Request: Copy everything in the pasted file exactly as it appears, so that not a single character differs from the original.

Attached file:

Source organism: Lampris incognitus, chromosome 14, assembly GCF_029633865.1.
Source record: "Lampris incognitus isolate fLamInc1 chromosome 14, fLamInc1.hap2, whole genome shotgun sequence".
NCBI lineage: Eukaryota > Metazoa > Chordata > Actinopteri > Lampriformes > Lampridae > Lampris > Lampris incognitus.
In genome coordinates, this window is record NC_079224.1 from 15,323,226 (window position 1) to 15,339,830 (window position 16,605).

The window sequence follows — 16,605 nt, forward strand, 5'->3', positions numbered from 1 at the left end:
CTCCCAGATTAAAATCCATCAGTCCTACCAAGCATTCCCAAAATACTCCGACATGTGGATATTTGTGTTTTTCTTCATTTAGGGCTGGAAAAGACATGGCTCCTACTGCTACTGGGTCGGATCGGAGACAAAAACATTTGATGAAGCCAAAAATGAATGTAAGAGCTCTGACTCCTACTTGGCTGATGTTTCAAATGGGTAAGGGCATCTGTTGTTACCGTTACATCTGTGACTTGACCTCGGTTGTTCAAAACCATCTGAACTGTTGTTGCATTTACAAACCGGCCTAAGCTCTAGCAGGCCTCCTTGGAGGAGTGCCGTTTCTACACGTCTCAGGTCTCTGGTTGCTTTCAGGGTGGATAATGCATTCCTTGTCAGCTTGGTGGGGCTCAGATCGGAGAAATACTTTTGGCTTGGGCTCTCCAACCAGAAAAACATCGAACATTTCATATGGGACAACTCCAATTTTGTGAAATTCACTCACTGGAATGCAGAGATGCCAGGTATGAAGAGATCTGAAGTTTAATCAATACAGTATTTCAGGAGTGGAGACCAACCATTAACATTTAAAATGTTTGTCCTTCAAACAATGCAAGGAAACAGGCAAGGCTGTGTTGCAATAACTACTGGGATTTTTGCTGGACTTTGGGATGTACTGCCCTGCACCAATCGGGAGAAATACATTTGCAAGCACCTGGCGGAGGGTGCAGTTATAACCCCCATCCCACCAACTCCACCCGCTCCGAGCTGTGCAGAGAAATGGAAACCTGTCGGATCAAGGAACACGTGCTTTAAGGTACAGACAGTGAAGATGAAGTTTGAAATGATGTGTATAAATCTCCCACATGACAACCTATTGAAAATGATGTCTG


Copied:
Source organism: Lampris incognitus, chromosome 14, assembly GCF_029633865.1.
Source record: "Lampris incognitus isolate fLamInc1 chromosome 14, fLamInc1.hap2, whole genome shotgun sequence".
NCBI lineage: Eukaryota > Metazoa > Chordata > Actinopteri > Lampriformes > Lampridae > Lampris > Lampris incognitus.
In genome coordinates, this window is record NC_079224.1 from 15,323,226 (window position 1) to 15,339,830 (window position 16,605).

The window sequence follows — 16,605 nt, forward strand, 5'->3', positions numbered from 1 at the left end:
CTCCCAGATTAAAATCCATCAGTCCTACCAAGCATTCCCAAAATACTCCGACATGTGGATATTTGTGTTTTTCTTCATTTAGGGCTGGAAAAGACATGGCTCCTACTGCTACTGGGTCGGATCGGAGACAAAAACATTTGATGAAGCCAAAAATGAATGTAAGAGCTCTGACTCCTACTTGGCTGATGTTTCAAATGGGTAAGGGCATCTGTTGTTACCGTTACATCTGTGACTTGACCTCGGTTGTTCAAAACCATCTGAACTGTTGTTGCATTTACAAACCGGCCTAAGCTCTAGCAGGCCTCCTTGGAGGAGTGCCGTTTCTACACGTCTCAGGTCTCTGGTTGCTTTCAGGGTGGATAATGCATTCCTTGTCAGCTTGGTGGGGCTCAGATCGGAGAAATACTTTTGGCTTGGGCTCTCCAACCAGAAAAACATCGAACATTTCATATGGGACAACTCCAATTTTGTGAAATTCACTCACTGGAATGCAGAGATGCCAGGTATGAAGAGATCTGAAGTTTAATCAATACAGTATTTCAGGAGTGGAGACCAACCATTAACATTTAAAATGTTTGTCCTTCAAACAATGCAAGGAAACAGGCAAGGCTGTGTTGCAATAACTACTGGGATTTTTGCTGGACTTTGGGATGTACTGCCCTGCACCAATCGGGAGAAATACATTTGCAAGCACCTGGCGGAGGGTGCAGTTATAACCCCCATCCCACCAACTCCACCCGCTCCGAGCTGTGCAGAGAAATGGAAACCTGTCGGATCAAGGAACACGTGCTTTAAGGTACAGACAGTGAAGATGAAGTTTGAAATGATGTGTATAAATCTCCCACATGACAACCTATTGAAAATGATGTCTG